The government wants to use public money to deepen Egypt’s supply chain

Egypt’s plans to attract significant foreign investment in its garment and textile manufacturing sectors have been delayed due to the fallout from the Covid-19 pandemic – prompting the government to step in to spur development.

The government’s Vision 2025 strategy had targeted attracting some US$17.5bn in foreign investment to quadruple textile and garment exports. But with the pandemic leaving the global clothing sector in the doldrums – and Egypt’s exports down 20% last year – the government has earmarked some US$600m in public money to be invested in two tranches this year.

A focus of this spending routed by the ministry of public enterprises is previously allocated land and infrastructure for two major industrial park projects for clothing and textile manufacturers, one in El Minya, in upper (southern) Egypt, and in Sadat City, outside of Cairo. In early 2019, Cairo had hoped to attract 50 textile companies from China, South Korea and Bangladesh to the parks.

“The two textile parks were supposed to bring investment in, but they are not moving forward,” with the government effectively putting their development on hold, says Mohamed Kassem, chairman of the Egyptian Company for Textile Parks Development. “The government is now filling the gap, but the key will be to link upstream fabric production capacity with the cutting and sewing capacity of the garment sector.”

One of the few foreign investments that has progressed thus far – albeit not in these two parks – involves China’s Handa Textile Co, which plans to invest US$100m in the clothing market, but has so far invested US$20m, in a clothing factory in 10th of Ramadan City, Sharqiya governate, north east of Cairo, which opened in November 2020. “This is the only [private] investment happening that I am aware of,” Kassem says.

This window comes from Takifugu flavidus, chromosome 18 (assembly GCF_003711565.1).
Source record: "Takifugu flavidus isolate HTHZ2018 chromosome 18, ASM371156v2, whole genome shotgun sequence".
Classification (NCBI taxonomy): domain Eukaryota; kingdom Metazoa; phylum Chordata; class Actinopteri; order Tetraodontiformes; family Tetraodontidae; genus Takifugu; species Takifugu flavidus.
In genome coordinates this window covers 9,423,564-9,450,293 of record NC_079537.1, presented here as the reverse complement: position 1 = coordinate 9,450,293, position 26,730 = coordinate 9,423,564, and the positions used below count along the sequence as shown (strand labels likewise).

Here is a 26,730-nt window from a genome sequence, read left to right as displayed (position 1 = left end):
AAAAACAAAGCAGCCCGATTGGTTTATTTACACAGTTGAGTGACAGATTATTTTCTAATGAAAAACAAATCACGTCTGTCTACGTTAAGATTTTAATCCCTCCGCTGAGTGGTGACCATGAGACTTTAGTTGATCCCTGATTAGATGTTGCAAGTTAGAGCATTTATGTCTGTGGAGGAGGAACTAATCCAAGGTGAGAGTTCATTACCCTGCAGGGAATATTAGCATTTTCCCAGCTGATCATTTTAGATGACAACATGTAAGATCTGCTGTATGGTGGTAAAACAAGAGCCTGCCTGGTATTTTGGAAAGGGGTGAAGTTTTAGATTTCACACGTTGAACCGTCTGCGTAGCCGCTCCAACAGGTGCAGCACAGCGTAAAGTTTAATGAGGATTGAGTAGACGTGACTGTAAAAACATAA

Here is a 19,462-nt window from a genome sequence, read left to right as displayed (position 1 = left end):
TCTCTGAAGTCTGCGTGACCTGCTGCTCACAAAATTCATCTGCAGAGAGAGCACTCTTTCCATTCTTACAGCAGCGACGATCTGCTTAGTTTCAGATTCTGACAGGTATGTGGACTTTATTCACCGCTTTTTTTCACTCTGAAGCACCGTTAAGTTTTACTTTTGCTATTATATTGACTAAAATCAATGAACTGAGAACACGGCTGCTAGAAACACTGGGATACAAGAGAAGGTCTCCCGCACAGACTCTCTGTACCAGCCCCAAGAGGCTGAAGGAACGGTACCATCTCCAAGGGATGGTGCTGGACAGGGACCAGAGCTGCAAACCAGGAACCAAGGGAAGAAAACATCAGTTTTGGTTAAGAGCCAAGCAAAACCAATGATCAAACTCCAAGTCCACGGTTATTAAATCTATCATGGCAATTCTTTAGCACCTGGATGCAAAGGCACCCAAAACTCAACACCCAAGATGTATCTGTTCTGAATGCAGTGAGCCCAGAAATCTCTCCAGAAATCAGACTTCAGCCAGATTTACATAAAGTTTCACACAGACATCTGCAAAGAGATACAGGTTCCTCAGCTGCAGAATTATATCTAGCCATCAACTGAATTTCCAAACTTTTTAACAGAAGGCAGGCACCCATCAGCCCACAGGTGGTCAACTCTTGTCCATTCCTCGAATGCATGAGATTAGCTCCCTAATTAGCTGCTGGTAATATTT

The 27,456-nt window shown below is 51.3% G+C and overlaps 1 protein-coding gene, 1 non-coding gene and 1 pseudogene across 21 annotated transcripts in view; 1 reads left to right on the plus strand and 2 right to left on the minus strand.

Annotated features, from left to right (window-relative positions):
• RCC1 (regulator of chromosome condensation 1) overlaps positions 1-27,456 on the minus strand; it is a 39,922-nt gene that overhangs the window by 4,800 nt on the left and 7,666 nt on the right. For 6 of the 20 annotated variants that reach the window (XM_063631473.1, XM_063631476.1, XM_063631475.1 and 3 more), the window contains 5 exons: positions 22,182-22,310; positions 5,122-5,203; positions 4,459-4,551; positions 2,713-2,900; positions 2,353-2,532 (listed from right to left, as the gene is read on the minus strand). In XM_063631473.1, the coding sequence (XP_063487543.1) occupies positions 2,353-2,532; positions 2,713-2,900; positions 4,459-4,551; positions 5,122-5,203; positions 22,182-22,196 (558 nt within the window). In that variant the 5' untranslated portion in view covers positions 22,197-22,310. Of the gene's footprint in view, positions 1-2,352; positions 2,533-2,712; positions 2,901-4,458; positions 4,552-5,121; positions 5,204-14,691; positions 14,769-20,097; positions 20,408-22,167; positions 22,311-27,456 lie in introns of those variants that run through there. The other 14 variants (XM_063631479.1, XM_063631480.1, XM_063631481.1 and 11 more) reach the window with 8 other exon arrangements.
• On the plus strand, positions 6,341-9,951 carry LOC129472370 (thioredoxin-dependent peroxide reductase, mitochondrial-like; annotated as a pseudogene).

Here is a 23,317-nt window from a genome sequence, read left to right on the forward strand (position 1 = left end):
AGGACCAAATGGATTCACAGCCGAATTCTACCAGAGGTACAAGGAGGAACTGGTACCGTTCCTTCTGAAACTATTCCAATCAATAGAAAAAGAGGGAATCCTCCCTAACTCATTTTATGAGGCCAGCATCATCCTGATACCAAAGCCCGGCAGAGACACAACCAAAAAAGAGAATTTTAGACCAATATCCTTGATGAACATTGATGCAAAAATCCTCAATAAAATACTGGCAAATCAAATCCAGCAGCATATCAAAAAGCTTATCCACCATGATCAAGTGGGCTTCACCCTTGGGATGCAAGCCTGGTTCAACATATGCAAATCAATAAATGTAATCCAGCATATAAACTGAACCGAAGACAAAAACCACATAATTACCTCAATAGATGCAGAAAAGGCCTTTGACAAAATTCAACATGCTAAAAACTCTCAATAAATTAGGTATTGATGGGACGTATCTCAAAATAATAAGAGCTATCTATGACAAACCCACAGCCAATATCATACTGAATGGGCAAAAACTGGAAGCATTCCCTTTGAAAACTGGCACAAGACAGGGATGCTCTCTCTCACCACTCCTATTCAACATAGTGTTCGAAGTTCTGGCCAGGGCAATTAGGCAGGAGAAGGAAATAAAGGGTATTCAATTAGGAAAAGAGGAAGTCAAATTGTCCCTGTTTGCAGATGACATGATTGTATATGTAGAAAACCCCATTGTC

Investments progressing

Government investments are, however, progressing. The Ministry of Public Enterprises has acquired new machinery to modernise ginning mills across the country, while 32 state-owned companies are to be consolidated into 10 companies under the government-owned Holding Company for Cotton, Spinning, Weaving and Garments. This consolidation includes opening what the government says is the world’s largest spinning factory, with 182,000 spindles under one roof, slated to open in El-Mahalla El-Kubra, north of Cairo, during 2022.

“The government is supporting the textile industry and wants it to expand, and is why they are investing in most of the factories. But unlike before, it [the policy] is more towards a private sector way of thinking, to find a partner that can support the investment or manage it,” says Fadel Marzok, vice chairman and CEO of Giza Spinning & Weaving, one of the country’s largest garment and textile manufacturers.

Ultimately, the government wants to use public money to create backwards linkages in Egypt, deepening the domestic supply chain and reduce import dependency.

“The country imports around US$2.5bn in fabrics and garments, so if they reduce this import by 50%, it would be a really a good move as we are importing 30% to 40% of our needs from abroad, especially from the Far East,” says Marzok. His company plans to increase capacity by 10% this year by opening a third factory in El Minya.

Despite the targeting of public finance, Kassem, however, is doubtful whether government investment is the right move for the industry.

“State-owned companies have a tendency to lose a lot of money. If it is managed well, and made profitable, that would be good, but if it continues in the same old way, then it is not money well spent,” he explains, citing debts of almost US$1bn generated by state-owned companies – such as the 35 affiliates of the Spinning and Weaving Holding Company, that were cleared in 2009, only to see the government-owned sector rack up similar debt levels a decade later.

“If we just improve the ease of doing business, and reduce the cost of transactions, it would make us more competitive, and attract an influx of new investment, as there is a move towards near shoring and re-shoring,” says Kassem.

As reported on just-style earlier last year, Egypt’s garment and textile manufacturing sector was hit hard by the Covid-19 pandemic, even though factories have largely remained open.